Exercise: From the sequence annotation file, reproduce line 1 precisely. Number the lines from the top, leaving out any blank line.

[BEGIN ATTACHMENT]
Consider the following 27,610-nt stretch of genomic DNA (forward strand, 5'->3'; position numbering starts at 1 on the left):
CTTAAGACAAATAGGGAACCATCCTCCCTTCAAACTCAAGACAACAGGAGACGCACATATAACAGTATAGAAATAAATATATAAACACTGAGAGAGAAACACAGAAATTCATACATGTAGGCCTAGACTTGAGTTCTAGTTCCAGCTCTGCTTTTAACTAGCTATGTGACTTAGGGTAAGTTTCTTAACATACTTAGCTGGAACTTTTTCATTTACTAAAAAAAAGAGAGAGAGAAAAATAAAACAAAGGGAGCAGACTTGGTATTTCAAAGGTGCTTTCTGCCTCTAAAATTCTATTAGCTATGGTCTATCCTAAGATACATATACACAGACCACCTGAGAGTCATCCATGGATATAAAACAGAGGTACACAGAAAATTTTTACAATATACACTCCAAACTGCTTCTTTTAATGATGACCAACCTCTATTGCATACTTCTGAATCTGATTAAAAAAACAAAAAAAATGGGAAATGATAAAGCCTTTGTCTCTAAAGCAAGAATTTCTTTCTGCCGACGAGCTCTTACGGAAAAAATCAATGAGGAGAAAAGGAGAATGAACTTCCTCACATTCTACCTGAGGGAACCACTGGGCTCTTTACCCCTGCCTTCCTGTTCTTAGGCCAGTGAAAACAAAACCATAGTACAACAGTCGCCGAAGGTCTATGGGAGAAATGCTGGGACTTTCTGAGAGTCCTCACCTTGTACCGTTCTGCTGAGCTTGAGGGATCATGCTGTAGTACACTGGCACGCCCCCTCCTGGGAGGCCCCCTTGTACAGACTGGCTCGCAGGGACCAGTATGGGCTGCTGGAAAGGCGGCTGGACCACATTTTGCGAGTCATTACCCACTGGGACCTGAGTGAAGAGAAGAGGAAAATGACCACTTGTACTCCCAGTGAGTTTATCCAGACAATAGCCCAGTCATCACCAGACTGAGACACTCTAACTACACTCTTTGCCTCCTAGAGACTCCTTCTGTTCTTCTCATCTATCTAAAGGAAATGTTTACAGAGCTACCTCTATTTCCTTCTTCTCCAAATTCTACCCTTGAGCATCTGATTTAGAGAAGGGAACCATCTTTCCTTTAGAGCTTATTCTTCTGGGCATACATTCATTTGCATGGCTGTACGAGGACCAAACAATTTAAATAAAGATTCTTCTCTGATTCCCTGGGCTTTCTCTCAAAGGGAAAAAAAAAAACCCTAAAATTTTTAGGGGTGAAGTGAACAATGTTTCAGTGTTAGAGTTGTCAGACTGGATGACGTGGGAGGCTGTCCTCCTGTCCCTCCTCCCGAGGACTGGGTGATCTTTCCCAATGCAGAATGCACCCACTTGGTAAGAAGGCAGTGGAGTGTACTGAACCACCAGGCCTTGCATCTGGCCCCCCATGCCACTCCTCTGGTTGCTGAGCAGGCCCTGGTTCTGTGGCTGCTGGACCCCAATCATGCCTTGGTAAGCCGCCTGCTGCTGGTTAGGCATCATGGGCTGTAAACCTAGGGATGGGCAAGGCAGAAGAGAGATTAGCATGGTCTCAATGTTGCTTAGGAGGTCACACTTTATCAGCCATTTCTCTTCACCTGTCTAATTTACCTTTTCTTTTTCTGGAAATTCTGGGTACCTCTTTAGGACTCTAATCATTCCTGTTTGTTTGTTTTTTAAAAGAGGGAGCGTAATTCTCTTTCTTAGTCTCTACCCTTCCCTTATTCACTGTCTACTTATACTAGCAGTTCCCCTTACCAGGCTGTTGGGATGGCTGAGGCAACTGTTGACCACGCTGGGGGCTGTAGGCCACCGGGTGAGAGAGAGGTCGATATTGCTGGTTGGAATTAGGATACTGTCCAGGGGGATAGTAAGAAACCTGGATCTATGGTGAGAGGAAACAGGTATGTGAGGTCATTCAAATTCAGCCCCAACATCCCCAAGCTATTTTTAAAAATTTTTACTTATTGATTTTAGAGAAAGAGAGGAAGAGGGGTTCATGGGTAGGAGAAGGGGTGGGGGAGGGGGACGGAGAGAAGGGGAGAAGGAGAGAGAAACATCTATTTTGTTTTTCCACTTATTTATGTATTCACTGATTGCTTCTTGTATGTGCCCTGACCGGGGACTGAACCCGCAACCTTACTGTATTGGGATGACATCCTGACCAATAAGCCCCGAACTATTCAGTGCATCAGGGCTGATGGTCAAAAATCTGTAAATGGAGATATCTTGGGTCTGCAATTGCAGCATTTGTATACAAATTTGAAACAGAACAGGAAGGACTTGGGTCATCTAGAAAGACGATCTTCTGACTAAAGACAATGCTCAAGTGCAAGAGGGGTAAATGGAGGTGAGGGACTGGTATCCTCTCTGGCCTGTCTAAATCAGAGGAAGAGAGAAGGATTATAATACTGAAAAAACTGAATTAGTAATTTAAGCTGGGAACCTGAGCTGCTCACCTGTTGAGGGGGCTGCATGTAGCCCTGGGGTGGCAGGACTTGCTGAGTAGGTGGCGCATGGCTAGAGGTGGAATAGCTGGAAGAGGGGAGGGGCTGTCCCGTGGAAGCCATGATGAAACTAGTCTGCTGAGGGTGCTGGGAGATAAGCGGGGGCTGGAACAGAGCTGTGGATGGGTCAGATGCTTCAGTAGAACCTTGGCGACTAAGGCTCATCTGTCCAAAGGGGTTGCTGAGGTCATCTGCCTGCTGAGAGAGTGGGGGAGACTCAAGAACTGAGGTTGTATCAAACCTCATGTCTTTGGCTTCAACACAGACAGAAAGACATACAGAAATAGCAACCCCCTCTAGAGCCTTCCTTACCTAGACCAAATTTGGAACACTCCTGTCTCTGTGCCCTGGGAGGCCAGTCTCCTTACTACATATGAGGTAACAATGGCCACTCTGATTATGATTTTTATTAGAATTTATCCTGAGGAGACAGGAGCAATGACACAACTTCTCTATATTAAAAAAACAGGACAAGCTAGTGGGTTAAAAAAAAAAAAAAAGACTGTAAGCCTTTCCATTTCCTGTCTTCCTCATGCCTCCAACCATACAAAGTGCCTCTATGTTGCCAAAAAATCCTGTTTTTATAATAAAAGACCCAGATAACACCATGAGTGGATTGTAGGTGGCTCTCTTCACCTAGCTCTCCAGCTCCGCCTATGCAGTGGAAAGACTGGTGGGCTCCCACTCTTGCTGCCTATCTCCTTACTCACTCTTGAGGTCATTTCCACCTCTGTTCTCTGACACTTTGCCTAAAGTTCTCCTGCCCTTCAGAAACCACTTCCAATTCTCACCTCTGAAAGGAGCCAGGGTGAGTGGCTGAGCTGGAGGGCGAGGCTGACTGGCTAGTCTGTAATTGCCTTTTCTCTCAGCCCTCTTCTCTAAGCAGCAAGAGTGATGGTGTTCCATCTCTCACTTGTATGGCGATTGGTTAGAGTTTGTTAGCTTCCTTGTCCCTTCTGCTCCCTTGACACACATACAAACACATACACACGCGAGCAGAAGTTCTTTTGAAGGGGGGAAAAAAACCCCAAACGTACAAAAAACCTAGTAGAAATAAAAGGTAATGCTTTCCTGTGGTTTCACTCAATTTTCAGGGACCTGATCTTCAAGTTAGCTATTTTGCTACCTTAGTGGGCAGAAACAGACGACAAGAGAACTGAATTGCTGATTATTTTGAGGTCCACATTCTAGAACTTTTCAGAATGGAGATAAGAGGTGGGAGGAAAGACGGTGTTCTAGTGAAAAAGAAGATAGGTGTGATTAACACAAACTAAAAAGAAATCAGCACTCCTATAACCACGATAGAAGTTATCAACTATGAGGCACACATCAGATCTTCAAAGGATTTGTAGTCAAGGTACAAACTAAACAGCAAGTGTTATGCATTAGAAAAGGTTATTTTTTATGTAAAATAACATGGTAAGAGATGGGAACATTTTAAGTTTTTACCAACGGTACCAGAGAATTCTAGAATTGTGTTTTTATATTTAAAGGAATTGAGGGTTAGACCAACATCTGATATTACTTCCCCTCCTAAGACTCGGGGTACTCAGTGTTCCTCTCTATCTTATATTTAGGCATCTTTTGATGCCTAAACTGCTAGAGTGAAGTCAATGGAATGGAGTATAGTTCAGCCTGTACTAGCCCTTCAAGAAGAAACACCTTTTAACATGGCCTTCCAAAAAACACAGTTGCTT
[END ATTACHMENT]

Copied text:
Consider the following 27,610-nt stretch of genomic DNA (forward strand, 5'->3'; position numbering starts at 1 on the left):